7.2 Hidrostatic equilibrium. Archimedes´principle
7.3 Bernoulli's theorem. Dynamic pressure.
7.4 Laminar and turbulent regimes.
8. Waves
8.1 Wave equation.
8.2 Plane waves.
8.3 Stationary waves.
8.4 Superposition and Interference.
8.5 Sound and light waves.

Learning activities and methodology

Lectures where the theoretical concepts are explained (PO: a)
The lecturer will provide a file with the following information (1 week in advance):
- Main topics to be discussed during the session
- Chapters/sections in each of the text books provided in the bibliography were the studend can read about these topics
Activities in groups (~ 40 students divided in groups of 2-3 people) to solve problems (PO: a, d).
The main skills to be developed in these activities are:
- To understand the statement of the problem (for instance drawing an scheme that summarizes the statement)
- To identify the physical phenomenon involved in the statement and the physical laws related to it.
- To develop a strategy to reach the objective (for instance breaking the problem in small subproblems).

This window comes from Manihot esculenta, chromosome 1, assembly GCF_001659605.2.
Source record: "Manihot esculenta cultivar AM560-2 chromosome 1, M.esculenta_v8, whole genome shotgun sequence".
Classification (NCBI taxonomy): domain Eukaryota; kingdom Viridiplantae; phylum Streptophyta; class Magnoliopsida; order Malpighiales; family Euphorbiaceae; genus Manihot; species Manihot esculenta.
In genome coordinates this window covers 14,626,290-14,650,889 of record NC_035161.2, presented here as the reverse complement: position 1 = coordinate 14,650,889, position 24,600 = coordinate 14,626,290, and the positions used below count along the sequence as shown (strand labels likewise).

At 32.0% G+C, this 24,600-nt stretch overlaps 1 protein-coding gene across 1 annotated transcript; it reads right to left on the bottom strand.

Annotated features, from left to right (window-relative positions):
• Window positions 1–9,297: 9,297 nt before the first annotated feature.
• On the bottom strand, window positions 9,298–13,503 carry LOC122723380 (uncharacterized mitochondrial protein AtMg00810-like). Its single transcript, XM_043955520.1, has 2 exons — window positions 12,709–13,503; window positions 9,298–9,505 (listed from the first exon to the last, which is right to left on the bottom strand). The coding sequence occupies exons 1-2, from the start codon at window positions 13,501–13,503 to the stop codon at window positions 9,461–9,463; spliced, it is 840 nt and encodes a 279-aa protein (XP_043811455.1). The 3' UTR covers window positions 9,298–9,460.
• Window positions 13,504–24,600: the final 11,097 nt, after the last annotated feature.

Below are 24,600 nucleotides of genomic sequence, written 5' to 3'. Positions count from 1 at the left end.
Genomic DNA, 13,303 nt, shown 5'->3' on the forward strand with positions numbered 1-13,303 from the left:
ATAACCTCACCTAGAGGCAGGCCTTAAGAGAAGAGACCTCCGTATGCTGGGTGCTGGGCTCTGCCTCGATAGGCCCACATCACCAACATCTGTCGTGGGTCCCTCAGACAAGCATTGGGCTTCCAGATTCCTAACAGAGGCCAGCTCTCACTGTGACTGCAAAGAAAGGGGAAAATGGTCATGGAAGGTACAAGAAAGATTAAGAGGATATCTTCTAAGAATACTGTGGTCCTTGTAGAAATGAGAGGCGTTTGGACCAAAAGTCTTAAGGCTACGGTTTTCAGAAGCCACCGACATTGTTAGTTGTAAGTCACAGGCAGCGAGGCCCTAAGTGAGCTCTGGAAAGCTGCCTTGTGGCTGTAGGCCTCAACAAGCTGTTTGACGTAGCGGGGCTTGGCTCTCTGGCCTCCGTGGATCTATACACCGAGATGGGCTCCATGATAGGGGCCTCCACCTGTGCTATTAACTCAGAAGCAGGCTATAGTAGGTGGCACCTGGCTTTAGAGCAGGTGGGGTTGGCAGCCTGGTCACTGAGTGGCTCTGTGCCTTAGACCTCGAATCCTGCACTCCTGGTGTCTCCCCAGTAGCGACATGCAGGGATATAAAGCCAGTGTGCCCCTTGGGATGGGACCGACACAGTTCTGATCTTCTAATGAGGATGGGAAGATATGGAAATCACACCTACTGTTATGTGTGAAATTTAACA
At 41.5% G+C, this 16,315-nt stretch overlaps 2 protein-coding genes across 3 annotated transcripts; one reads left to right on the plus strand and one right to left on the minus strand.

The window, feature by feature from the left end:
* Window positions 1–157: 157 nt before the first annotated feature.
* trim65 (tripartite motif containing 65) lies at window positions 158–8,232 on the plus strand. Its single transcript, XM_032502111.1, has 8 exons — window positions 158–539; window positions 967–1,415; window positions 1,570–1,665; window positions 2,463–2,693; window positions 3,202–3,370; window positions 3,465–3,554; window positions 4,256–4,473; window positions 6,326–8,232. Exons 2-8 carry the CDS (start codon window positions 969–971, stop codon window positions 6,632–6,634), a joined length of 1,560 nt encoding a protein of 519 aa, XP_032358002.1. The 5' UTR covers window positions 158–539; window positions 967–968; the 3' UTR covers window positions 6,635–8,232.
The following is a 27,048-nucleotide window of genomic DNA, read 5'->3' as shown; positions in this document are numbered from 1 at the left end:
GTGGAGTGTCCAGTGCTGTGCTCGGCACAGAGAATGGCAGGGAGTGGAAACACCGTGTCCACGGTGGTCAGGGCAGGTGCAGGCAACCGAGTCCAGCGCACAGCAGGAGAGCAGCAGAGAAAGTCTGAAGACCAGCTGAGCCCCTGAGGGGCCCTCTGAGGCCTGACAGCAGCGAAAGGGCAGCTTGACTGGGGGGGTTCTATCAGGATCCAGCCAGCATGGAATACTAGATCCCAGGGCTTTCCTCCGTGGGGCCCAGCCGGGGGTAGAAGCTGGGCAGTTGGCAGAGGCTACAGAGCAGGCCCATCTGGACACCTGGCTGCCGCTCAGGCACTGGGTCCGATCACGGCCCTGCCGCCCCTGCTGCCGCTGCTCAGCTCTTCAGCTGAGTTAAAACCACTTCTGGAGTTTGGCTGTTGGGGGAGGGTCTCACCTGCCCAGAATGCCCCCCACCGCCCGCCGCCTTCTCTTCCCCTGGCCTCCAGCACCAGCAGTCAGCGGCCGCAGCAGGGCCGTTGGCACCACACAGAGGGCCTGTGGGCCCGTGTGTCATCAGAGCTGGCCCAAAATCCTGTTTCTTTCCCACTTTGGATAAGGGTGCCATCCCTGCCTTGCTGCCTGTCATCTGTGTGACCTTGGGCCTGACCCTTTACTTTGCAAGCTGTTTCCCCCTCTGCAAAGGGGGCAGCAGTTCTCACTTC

- To be careful in the use of mathematics
- To analyze the reasonability of the result (is the final result reasonable?, are dimensions consistent?)
Small works focused on the search of scientific information in different sources (mainly internet). (PO: a,d)
Laboratory sessions (~20 students divided in groups of 2 students). (PO:b, d)
The main skills to be developed in this activity are:
- To understand that physics is an experimental science and they can reproduce the laws that have been theoretically explained in the lectures.
- To use scientific instruments and to be careful in its operation.
- To be careful in the acquisiton of the experimental data.
- To learn the basis of the management of a scientific data set.
- To write a report with the main results of the experiment.
- To reason in a critical way these results: have we achieved the goals of the experiment?

Assessment System

- % end-of-term-examination 60
- % of continuous assessment (assigments, laboratory, practicals...) 40

Calendar of Continuous assessment

Extraordinary call: regulations

Basic Bibliography

- Alonso, Finn. Physics. Prentice Hall. 2000
- GETTYS, W.E. et al.. Física clásica y moderna. McGraw-Hill.
- Tipler, Mosca. Physics for Scientists and Engineers. Whfreeman. Sixth

Additional Bibliography

- Feynman, RP. Feynman Lectures on Physics. Addison Wesley. 1995

The course syllabus may change due academic events or other reasons.